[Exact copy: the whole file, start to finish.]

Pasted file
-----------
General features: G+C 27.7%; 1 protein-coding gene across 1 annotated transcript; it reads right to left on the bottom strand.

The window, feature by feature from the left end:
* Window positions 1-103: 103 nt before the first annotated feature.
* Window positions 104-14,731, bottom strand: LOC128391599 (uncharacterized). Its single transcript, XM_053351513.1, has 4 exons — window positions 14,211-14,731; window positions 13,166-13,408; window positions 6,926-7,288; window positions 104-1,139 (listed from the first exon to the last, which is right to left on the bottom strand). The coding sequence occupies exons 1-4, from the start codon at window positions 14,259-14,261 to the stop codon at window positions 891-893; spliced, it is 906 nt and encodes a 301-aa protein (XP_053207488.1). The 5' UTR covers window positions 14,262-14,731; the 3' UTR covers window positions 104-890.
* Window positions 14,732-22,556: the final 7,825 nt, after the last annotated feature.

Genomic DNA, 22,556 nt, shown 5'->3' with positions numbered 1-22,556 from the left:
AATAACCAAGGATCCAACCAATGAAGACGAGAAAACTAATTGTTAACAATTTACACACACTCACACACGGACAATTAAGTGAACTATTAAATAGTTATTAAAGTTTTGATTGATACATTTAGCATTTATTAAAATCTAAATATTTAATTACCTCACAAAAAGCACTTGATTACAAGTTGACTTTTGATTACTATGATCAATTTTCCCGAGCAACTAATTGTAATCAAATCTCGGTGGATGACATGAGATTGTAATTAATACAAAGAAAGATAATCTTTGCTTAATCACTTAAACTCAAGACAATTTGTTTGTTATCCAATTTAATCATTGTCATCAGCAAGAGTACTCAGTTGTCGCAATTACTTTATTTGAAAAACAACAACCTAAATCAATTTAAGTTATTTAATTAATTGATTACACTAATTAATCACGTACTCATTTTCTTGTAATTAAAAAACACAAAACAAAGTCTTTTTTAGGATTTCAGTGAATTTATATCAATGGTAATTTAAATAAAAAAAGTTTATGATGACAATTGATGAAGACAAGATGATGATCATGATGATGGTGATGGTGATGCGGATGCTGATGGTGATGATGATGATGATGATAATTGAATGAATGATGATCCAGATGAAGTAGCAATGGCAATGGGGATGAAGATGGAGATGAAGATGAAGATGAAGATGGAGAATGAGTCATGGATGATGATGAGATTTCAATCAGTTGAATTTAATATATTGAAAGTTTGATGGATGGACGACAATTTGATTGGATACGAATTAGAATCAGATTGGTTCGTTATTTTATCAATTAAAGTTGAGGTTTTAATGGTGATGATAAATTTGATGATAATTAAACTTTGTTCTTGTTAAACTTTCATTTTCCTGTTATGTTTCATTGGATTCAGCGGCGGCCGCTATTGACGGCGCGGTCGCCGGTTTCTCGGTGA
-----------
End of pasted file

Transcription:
General features: G+C 27.7%; 1 protein-coding gene across 1 annotated transcript; it reads right to left on the bottom strand.

The window, feature by feature from the left end:
* Window positions 1-103: 103 nt before the first annotated feature.
* Window positions 104-14,731, bottom strand: LOC128391599 (uncharacterized). Its single transcript, XM_053351513.1, has 4 exons — window positions 14,211-14,731; window positions 13,166-13,408; window positions 6,926-7,288; window positions 104-1,139 (listed from the first exon to the last, which is right to left on the bottom strand). The coding sequence occupies exons 1-4, from the start codon at window positions 14,259-14,261 to the stop codon at window positions 891-893; spliced, it is 906 nt and encodes a 301-aa protein (XP_053207488.1). The 5' UTR covers window positions 14,262-14,731; the 3' UTR covers window positions 104-890.
* Window positions 14,732-22,556: the final 7,825 nt, after the last annotated feature.

Genomic DNA, 22,556 nt, shown 5'->3' with positions numbered 1-22,556 from the left:
AATAACCAAGGATCCAACCAATGAAGACGAGAAAACTAATTGTTAACAATTTACACACACTCACACACGGACAATTAAGTGAACTATTAAATAGTTATTAAAGTTTTGATTGATACATTTAGCATTTATTAAAATCTAAATATTTAATTACCTCACAAAAAGCACTTGATTACAAGTTGACTTTTGATTACTATGATCAATTTTCCCGAGCAACTAATTGTAATCAAATCTCGGTGGATGACATGAGATTGTAATTAATACAAAGAAAGATAATCTTTGCTTAATCACTTAAACTCAAGACAATTTGTTTGTTATCCAATTTAATCATTGTCATCAGCAAGAGTACTCAGTTGTCGCAATTACTTTATTTGAAAAACAACAACCTAAATCAATTTAAGTTATTTAATTAATTGATTACACTAATTAATCACGTACTCATTTTCTTGTAATTAAAAAACACAAAACAAAGTCTTTTTTAGGATTTCAGTGAATTTATATCAATGGTAATTTAAATAAAAAAAGTTTATGATGACAATTGATGAAGACAAGATGATGATCATGATGATGGTGATGGTGATGCGGATGCTGATGGTGATGATGATGATGATGATAATTGAATGAATGATGATCCAGATGAAGTAGCAATGGCAATGGGGATGAAGATGGAGATGAAGATGAAGATGAAGATGGAGAATGAGTCATGGATGATGATGAGATTTCAATCAGTTGAATTTAATATATTGAAAGTTTGATGGATGGACGACAATTTGATTGGATACGAATTAGAATCAGATTGGTTCGTTATTTTATCAATTAAAGTTGAGGTTTTAATGGTGATGATAAATTTGATGATAATTAAACTTTGTTCTTGTTAAACTTTCATTTTCCTGTTATGTTTCATTGGATTCAGCGGCGGCCGCTATTGACGGCGCGGTCGCCGGTTTCTCGGTGA